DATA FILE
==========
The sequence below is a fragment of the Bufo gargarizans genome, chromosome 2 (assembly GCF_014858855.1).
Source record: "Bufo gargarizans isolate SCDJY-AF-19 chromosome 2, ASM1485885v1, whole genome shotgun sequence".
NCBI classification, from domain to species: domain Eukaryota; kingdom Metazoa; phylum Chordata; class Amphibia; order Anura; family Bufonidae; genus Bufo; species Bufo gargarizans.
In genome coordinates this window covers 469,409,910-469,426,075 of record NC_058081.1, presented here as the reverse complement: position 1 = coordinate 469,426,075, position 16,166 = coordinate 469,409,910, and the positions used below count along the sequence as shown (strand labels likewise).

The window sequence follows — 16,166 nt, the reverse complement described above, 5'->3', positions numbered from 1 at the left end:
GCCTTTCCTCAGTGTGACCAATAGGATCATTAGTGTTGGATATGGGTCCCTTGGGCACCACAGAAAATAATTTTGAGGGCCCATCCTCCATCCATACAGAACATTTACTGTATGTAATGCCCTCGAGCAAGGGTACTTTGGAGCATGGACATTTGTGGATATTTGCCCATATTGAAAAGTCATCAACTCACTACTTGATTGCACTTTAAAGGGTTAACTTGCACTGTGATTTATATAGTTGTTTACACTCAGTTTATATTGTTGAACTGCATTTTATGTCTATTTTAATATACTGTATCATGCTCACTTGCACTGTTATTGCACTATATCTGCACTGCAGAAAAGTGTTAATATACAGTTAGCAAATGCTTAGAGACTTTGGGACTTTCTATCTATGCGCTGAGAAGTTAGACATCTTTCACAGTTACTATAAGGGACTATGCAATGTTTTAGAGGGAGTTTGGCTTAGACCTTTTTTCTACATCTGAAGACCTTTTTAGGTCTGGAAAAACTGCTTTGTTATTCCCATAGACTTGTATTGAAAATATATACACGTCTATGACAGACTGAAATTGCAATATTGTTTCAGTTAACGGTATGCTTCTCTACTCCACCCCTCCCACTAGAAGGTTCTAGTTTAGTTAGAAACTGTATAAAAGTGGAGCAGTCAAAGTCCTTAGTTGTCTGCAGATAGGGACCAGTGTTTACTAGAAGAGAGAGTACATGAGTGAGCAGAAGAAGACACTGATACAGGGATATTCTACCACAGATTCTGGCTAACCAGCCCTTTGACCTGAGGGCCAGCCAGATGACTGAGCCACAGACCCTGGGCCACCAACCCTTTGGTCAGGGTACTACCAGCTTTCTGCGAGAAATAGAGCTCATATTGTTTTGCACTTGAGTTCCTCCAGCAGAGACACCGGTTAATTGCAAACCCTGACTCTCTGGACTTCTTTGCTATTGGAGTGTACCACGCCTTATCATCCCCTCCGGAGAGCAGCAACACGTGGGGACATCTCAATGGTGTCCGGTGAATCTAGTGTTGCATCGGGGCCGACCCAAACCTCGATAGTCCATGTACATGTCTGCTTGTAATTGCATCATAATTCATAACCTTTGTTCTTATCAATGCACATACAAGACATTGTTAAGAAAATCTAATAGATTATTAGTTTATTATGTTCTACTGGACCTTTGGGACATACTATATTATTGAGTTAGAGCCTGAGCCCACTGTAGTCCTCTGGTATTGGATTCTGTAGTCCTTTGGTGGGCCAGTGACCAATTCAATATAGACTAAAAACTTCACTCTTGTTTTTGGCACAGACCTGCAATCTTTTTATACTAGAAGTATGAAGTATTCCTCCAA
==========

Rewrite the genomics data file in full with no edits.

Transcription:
The sequence below is a fragment of the Bufo gargarizans genome, chromosome 2 (assembly GCF_014858855.1).
Source record: "Bufo gargarizans isolate SCDJY-AF-19 chromosome 2, ASM1485885v1, whole genome shotgun sequence".
NCBI classification, from domain to species: domain Eukaryota; kingdom Metazoa; phylum Chordata; class Amphibia; order Anura; family Bufonidae; genus Bufo; species Bufo gargarizans.
In genome coordinates this window covers 469,409,910-469,426,075 of record NC_058081.1, presented here as the reverse complement: position 1 = coordinate 469,426,075, position 16,166 = coordinate 469,409,910, and the positions used below count along the sequence as shown (strand labels likewise).

The window sequence follows — 16,166 nt, the reverse complement described above, 5'->3', positions numbered from 1 at the left end:
GCCTTTCCTCAGTGTGACCAATAGGATCATTAGTGTTGGATATGGGTCCCTTGGGCACCACAGAAAATAATTTTGAGGGCCCATCCTCCATCCATACAGAACATTTACTGTATGTAATGCCCTCGAGCAAGGGTACTTTGGAGCATGGACATTTGTGGATATTTGCCCATATTGAAAAGTCATCAACTCACTACTTGATTGCACTTTAAAGGGTTAACTTGCACTGTGATTTATATAGTTGTTTACACTCAGTTTATATTGTTGAACTGCATTTTATGTCTATTTTAATATACTGTATCATGCTCACTTGCACTGTTATTGCACTATATCTGCACTGCAGAAAAGTGTTAATATACAGTTAGCAAATGCTTAGAGACTTTGGGACTTTCTATCTATGCGCTGAGAAGTTAGACATCTTTCACAGTTACTATAAGGGACTATGCAATGTTTTAGAGGGAGTTTGGCTTAGACCTTTTTTCTACATCTGAAGACCTTTTTAGGTCTGGAAAAACTGCTTTGTTATTCCCATAGACTTGTATTGAAAATATATACACGTCTATGACAGACTGAAATTGCAATATTGTTTCAGTTAACGGTATGCTTCTCTACTCCACCCCTCCCACTAGAAGGTTCTAGTTTAGTTAGAAACTGTATAAAAGTGGAGCAGTCAAAGTCCTTAGTTGTCTGCAGATAGGGACCAGTGTTTACTAGAAGAGAGAGTACATGAGTGAGCAGAAGAAGACACTGATACAGGGATATTCTACCACAGATTCTGGCTAACCAGCCCTTTGACCTGAGGGCCAGCCAGATGACTGAGCCACAGACCCTGGGCCACCAACCCTTTGGTCAGGGTACTACCAGCTTTCTGCGAGAAATAGAGCTCATATTGTTTTGCACTTGAGTTCCTCCAGCAGAGACACCGGTTAATTGCAAACCCTGACTCTCTGGACTTCTTTGCTATTGGAGTGTACCACGCCTTATCATCCCCTCCGGAGAGCAGCAACACGTGGGGACATCTCAATGGTGTCCGGTGAATCTAGTGTTGCATCGGGGCCGACCCAAACCTCGATAGTCCATGTACATGTCTGCTTGTAATTGCATCATAATTCATAACCTTTGTTCTTATCAATGCACATACAAGACATTGTTAAGAAAATCTAATAGATTATTAGTTTATTATGTTCTACTGGACCTTTGGGACATACTATATTATTGAGTTAGAGCCTGAGCCCACTGTAGTCCTCTGGTATTGGATTCTGTAGTCCTTTGGTGGGCCAGTGACCAATTCAATATAGACTAAAAACTTCACTCTTGTTTTTGGCACAGACCTGCAATCTTTTTATACTAGAAGTATGAAGTATTCCTCCAA